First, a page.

Bio graduate student balances passions for science, song


Onyx Uzomah

From Nigeria to Los Angeles to Purdue University.

Onyx Uzomah has traveled more than 13,000 miles for her biology education. Along with her suitcases, her affinity for science and song has been a constant companion during her journeys.

Growing up singing in church choirs in her native Long Beach, Calif., and her several years in southeastern Nigeria, Uzomah, a Biological Sciences graduate student, developed her love for science in high school.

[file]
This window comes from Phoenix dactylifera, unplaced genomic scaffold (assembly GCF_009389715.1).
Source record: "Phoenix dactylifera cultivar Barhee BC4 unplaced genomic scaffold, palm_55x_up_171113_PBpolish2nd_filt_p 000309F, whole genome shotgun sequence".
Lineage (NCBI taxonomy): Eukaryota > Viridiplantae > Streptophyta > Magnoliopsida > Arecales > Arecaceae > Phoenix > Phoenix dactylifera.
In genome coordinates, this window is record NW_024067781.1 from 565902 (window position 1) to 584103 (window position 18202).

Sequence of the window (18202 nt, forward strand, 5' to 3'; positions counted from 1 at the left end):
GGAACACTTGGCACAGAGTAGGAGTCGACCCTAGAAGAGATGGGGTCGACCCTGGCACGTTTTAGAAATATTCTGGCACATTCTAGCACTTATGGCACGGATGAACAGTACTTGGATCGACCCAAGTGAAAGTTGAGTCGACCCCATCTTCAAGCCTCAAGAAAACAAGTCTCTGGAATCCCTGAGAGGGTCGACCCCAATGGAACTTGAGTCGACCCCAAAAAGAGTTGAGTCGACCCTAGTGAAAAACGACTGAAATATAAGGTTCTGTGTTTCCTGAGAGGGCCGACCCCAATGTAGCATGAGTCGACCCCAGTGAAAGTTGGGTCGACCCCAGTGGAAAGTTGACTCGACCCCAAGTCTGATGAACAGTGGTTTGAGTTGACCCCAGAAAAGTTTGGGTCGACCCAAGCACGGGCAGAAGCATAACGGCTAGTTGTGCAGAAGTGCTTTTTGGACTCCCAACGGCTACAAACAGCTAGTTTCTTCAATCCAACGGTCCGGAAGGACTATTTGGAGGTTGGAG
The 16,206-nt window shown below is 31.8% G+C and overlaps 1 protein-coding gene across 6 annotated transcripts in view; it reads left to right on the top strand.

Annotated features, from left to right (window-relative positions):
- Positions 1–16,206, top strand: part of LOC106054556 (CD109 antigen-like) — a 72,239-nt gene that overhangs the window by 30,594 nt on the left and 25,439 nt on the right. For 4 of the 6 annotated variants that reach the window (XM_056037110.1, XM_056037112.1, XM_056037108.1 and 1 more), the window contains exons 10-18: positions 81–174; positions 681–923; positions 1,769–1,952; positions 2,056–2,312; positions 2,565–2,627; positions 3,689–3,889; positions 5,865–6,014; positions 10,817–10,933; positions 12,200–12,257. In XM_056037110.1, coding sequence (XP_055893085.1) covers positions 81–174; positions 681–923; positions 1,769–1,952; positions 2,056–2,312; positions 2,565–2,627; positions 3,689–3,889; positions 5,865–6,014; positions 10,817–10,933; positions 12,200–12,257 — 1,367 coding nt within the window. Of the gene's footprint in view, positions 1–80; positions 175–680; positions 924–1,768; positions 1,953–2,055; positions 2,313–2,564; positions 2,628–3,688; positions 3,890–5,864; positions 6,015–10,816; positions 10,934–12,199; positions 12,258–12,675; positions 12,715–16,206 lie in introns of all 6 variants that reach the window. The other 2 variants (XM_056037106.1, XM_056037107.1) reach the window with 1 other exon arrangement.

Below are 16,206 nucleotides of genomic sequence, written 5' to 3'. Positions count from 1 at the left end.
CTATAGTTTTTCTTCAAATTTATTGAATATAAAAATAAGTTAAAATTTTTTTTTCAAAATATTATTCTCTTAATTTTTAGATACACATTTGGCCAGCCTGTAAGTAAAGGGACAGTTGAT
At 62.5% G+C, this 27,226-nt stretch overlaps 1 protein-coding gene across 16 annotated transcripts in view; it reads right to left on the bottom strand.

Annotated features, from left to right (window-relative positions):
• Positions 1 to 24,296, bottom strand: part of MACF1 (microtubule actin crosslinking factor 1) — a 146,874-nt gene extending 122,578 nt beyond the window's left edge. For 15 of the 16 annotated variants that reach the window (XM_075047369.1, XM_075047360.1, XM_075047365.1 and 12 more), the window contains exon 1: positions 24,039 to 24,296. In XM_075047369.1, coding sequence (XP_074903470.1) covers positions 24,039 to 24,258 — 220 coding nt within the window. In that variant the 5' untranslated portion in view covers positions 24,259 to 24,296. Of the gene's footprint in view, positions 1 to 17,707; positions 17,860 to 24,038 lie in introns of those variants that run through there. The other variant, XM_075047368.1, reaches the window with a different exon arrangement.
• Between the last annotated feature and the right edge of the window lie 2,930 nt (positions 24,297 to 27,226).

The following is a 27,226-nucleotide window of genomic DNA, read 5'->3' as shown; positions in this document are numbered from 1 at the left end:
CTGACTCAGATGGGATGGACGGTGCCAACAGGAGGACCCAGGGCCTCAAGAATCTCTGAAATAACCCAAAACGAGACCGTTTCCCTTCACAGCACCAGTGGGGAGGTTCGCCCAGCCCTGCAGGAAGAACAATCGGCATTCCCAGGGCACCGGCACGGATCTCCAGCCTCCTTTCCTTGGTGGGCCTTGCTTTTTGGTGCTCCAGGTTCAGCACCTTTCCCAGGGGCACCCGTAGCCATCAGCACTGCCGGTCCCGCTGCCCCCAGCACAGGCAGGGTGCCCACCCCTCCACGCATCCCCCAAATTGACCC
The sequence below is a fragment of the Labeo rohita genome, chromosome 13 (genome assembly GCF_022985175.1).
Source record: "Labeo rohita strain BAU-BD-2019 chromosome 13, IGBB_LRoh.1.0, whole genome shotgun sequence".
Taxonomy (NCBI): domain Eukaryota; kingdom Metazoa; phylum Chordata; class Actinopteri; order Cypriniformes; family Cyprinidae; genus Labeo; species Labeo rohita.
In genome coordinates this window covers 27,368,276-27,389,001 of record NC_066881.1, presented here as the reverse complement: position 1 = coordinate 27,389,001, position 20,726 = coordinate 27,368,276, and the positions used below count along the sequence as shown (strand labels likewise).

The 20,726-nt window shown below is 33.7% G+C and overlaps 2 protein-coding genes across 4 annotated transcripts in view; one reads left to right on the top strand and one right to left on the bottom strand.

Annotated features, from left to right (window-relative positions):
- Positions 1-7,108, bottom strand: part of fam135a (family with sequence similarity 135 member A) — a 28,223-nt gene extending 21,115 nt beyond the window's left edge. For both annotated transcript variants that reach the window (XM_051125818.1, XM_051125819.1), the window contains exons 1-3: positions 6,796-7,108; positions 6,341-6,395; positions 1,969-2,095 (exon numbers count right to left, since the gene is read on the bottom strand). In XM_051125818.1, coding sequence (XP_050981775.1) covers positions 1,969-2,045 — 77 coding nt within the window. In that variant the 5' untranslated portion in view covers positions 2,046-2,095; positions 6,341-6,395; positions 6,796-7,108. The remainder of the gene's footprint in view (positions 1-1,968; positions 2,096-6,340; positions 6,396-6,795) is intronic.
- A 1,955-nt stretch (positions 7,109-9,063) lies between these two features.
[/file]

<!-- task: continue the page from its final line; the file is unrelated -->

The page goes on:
Biology has always been her key interest but she discovered a broad field when delving into her undergraduate work – first in animal and environmental biology focusing on physiology at Imo State University in Owerri, Nigeria, and finishing up at California State University – Dominguez Hills, where she participated in research through the NIH-funded MBRS-RISE program and worked at the Harbor-UCLA research facility; she worked with a research group that focused on the effects of  intrauterine growth restriction on rat pups when the rat dams were either starved or dehydrated during the pregnancy, trying to answer questions about the genetic and pre-programming possibility of obesity and hypertension. That outside-of-class experience pushed her to do summer research in Argentina, which also helped prep her for graduate school at Purdue.